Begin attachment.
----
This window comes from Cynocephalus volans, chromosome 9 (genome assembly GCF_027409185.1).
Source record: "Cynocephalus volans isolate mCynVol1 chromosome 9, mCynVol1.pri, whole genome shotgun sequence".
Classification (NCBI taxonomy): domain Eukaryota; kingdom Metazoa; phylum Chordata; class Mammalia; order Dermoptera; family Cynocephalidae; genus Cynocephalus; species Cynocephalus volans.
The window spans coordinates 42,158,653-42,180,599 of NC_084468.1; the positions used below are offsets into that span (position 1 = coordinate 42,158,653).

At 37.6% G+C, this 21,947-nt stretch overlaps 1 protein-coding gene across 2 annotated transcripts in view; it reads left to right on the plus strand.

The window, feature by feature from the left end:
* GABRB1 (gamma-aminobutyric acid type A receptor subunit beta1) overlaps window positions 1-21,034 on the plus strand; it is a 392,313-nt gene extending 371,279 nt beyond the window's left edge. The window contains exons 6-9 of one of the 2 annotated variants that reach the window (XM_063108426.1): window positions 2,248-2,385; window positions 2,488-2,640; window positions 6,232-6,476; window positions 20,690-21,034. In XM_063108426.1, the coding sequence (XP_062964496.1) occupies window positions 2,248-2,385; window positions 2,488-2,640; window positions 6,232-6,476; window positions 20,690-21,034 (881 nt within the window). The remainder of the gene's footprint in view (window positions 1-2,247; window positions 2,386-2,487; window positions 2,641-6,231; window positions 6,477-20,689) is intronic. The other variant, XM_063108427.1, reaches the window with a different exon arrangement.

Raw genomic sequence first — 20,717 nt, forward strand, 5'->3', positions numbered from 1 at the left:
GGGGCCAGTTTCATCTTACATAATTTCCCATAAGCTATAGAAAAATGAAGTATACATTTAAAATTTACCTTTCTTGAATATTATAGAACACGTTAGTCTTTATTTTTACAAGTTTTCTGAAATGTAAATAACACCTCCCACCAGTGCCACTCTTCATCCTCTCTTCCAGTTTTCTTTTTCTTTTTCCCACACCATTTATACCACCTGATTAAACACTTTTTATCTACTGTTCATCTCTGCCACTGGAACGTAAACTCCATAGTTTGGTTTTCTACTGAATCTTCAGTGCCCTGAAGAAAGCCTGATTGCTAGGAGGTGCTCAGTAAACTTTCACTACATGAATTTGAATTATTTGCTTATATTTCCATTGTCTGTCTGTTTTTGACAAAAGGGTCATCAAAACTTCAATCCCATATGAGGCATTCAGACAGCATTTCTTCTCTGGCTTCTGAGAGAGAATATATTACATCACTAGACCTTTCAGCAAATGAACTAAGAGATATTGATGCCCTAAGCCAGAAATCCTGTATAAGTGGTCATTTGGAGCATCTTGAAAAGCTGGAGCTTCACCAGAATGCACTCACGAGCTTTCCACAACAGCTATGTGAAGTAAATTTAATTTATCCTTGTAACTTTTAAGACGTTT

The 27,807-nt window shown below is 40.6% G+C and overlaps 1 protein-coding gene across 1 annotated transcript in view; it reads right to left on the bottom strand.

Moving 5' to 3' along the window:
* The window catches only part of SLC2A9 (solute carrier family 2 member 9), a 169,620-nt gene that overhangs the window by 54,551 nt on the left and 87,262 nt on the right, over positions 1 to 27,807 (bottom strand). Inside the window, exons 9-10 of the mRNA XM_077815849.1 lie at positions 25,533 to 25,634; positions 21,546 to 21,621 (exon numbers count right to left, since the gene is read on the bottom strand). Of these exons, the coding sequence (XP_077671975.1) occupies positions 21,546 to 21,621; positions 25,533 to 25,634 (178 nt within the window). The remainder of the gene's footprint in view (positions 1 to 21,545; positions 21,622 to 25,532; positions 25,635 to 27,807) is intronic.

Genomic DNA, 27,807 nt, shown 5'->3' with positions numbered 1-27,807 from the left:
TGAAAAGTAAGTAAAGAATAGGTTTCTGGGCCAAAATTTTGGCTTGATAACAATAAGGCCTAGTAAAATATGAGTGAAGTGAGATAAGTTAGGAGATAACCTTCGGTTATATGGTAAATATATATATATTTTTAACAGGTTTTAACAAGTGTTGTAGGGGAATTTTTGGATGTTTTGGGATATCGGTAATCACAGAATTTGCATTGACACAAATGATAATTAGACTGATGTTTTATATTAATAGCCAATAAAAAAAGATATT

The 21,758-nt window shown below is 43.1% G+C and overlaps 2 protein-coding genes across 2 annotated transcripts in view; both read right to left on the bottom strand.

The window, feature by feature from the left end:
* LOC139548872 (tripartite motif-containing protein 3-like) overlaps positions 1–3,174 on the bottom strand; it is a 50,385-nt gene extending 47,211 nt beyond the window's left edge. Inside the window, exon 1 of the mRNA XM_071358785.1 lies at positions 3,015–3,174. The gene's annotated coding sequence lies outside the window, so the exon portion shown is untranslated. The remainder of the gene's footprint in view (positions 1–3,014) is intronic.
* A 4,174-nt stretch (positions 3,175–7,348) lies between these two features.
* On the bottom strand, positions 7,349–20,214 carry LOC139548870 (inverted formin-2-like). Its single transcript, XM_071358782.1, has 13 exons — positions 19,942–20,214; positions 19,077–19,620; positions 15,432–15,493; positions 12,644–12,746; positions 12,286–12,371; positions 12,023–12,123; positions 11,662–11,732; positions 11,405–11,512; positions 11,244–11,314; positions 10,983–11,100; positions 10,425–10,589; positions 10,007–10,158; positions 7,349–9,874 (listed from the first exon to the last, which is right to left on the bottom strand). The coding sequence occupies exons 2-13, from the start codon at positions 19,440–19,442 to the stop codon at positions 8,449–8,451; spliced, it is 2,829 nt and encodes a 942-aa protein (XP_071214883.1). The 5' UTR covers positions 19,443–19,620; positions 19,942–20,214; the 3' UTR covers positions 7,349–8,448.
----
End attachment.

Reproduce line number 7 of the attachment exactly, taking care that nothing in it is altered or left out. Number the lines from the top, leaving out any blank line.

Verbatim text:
* GABRB1 (gamma-aminobutyric acid type A receptor subunit beta1) overlaps window positions 1-21,034 on the plus strand; it is a 392,313-nt gene extending 371,279 nt beyond the window's left edge. The window contains exons 6-9 of one of the 2 annotated variants that reach the window (XM_063108426.1): window positions 2,248-2,385; window positions 2,488-2,640; window positions 6,232-6,476; window positions 20,690-21,034. In XM_063108426.1, the coding sequence (XP_062964496.1) occupies window positions 2,248-2,385; window positions 2,488-2,640; window positions 6,232-6,476; window positions 20,690-21,034 (881 nt within the window). The remainder of the gene's footprint in view (window positions 1-2,247; window positions 2,386-2,487; window positions 2,641-6,231; window positions 6,477-20,689) is intronic. The other variant, XM_063108427.1, reaches the window with a different exon arrangement.